When the main actress in My Big Fat Greek Wedding starts losing weight, there is commentary that her collar bones are more visible. When I started losing weight in my eating disorder, I wanted visible collar bones too, and my fingers would frequently dance around my neckline, checking for progress in the protrusion of my bones. I would also wrap my fingers around my upper arm and wrist, testing the distance between my thumb and middle finger. If the distance was too large, my appetite would instantly decrease.
Not only did I engage in physical body checking, I constantly looked at my reflection in mirrors and windows. I had heard that obsessively looking at yourself in the mirror is a sign of an eating disorder, and because I did not want to admit to having an eating disorder, I tried to limit my visual body checking to times when I was alone. I know that what I saw in the mirror was not an accurate picture of my size because when I saw pictures of myself, I was barely recognizable; I was always thinner in pictures than what I had seen in the mirror.
When I entered treatment, body checking was one of the most difficult eating disorder behaviors for me to kick. It’s easier to make a commitment to finish a meal because you either clear your plate or you leave something behind. It’s also easier to commit to not weighing yourself because stepping on a scale or staying away from the scale is all-or-nothing. You don’t just halfway step on a scale and halfway see your weight. On the other hand, I would find myself “accidentally” body checking when I brushed my teeth; my eyes would so easily default on straying to look at and evaluate my stomach or hips. Putting on a pair of pants that was a little tighter than I remembered would also trigger body checking; effortlessly, I could feel my stomach hanging over my waist band or my thighs being pinched a little extra by the pant legs.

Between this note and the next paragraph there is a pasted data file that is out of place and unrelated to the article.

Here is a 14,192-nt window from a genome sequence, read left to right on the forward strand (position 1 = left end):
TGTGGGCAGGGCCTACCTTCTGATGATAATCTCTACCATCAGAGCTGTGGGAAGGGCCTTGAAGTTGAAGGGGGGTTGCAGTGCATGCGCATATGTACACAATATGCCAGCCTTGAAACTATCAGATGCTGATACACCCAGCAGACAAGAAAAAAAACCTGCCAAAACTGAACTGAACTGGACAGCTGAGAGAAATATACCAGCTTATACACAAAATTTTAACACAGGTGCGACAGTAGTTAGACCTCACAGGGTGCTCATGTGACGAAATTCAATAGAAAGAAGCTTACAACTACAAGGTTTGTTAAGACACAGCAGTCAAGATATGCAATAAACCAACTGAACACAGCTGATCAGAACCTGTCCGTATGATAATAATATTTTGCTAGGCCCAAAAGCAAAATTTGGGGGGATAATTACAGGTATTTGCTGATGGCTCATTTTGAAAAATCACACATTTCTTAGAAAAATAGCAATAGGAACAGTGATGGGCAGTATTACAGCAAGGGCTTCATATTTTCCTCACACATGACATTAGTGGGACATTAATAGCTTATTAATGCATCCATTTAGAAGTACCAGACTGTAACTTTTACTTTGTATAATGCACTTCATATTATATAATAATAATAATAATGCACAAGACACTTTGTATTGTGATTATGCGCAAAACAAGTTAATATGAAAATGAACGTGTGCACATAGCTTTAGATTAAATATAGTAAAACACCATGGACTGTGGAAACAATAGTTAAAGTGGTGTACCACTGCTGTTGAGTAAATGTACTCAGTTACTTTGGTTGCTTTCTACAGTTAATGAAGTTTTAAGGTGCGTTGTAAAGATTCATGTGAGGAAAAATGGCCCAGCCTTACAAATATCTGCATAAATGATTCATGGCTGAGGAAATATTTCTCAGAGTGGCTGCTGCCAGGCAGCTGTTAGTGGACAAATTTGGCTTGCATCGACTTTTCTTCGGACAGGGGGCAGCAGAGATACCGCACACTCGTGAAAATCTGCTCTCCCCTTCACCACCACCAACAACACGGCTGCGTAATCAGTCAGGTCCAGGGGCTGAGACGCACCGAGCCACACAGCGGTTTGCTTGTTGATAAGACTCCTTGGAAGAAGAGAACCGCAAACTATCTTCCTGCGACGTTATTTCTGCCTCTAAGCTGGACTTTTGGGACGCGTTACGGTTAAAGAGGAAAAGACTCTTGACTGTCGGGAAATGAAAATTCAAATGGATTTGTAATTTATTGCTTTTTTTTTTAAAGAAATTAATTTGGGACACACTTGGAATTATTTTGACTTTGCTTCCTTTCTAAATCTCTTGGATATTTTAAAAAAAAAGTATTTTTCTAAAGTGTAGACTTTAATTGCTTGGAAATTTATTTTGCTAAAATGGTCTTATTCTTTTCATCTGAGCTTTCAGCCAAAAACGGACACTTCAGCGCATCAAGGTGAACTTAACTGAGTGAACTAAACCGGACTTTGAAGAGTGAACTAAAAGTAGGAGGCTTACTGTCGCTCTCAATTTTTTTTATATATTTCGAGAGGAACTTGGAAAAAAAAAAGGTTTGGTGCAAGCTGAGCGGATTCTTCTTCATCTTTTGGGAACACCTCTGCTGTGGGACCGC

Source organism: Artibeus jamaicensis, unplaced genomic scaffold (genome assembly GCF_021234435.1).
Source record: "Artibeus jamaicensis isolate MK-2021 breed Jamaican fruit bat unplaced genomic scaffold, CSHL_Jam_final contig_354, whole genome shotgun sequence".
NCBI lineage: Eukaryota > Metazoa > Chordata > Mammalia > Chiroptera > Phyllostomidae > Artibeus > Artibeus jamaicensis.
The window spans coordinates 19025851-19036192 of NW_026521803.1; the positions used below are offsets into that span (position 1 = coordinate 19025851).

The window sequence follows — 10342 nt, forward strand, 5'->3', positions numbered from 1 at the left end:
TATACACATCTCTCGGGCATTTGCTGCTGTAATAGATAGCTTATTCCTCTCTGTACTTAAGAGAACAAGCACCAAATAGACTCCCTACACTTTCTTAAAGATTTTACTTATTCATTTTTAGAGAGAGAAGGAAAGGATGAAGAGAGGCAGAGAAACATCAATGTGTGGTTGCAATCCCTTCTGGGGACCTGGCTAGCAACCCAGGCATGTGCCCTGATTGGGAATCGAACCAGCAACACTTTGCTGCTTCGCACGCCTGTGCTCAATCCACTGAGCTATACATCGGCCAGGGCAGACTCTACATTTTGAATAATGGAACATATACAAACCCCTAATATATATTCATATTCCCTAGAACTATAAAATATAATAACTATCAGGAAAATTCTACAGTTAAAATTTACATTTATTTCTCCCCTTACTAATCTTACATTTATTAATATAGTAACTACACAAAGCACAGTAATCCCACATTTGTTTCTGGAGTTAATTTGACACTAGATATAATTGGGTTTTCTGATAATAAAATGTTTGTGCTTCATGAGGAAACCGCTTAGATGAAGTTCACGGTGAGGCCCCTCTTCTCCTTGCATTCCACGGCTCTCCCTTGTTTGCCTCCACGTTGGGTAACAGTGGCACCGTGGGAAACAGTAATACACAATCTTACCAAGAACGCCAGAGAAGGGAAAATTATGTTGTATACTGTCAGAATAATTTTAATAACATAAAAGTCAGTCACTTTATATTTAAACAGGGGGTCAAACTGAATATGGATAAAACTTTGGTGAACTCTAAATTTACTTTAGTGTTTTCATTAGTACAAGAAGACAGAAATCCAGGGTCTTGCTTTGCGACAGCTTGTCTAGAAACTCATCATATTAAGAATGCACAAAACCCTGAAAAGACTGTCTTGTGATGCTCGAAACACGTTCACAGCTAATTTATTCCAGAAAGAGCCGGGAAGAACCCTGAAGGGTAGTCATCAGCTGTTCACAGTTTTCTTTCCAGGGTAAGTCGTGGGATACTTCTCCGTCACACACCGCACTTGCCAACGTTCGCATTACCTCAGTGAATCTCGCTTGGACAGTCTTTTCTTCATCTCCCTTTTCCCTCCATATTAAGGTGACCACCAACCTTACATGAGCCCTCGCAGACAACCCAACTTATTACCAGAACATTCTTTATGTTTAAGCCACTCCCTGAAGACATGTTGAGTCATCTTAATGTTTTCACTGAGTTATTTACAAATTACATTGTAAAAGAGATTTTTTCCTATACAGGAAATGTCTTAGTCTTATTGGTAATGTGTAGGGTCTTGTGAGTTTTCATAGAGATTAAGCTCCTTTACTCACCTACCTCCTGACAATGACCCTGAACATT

To overcome my body checking defaults, I had to stop brushing my teeth in front of the bathroom mirror and buy new, looser clothing, including superhero t-shirts from the men’s department in Target. And, Ben and I took down the mirror in our bedroom. Also, instead of letting my eyes stray to the sides of buildings, where I would sometimes catch my reflection, I learned to look for shapes in the clouds, keeping my focus on the world around me instead of on my physical shape. When I found my fingers reaching for my collar bone, wrist, upper arm, thighs, etc, I scratched myself instead of feeling for bones.
The silly part about body checking is that my body was not fluctuating in size as frequently as I was checking for changes. My body does not shrink or grow every hour. Yes, there are water weight fluctuations, but they do not cycle through quickly enough for frequent body checking to be meaningful. As a scientist, I find it absurd that I was collecting data on my body as often as I used to. I would never waste as much time on a fruitless experiment in my research lab. On top of that, my meaningless body checking data only made me feel worse about myself because I was analyzing my findings through a disordered lens.
That said, body checking is not just limited to people with eating disorders. When I go to the gym, many people check themselves in the mirrors while they work out, as if each biceps curl or squat is going to instantly enhance their muscle definition. Women in bathrooms, even at my research lab, stand in front of the mirror, assessing and adjusting their bodies long after they have finished washing their hands. Whether or not you have an eating disorder, think about the ways that you check and evaluate your body and how much more freedom you would have if you just let your body be.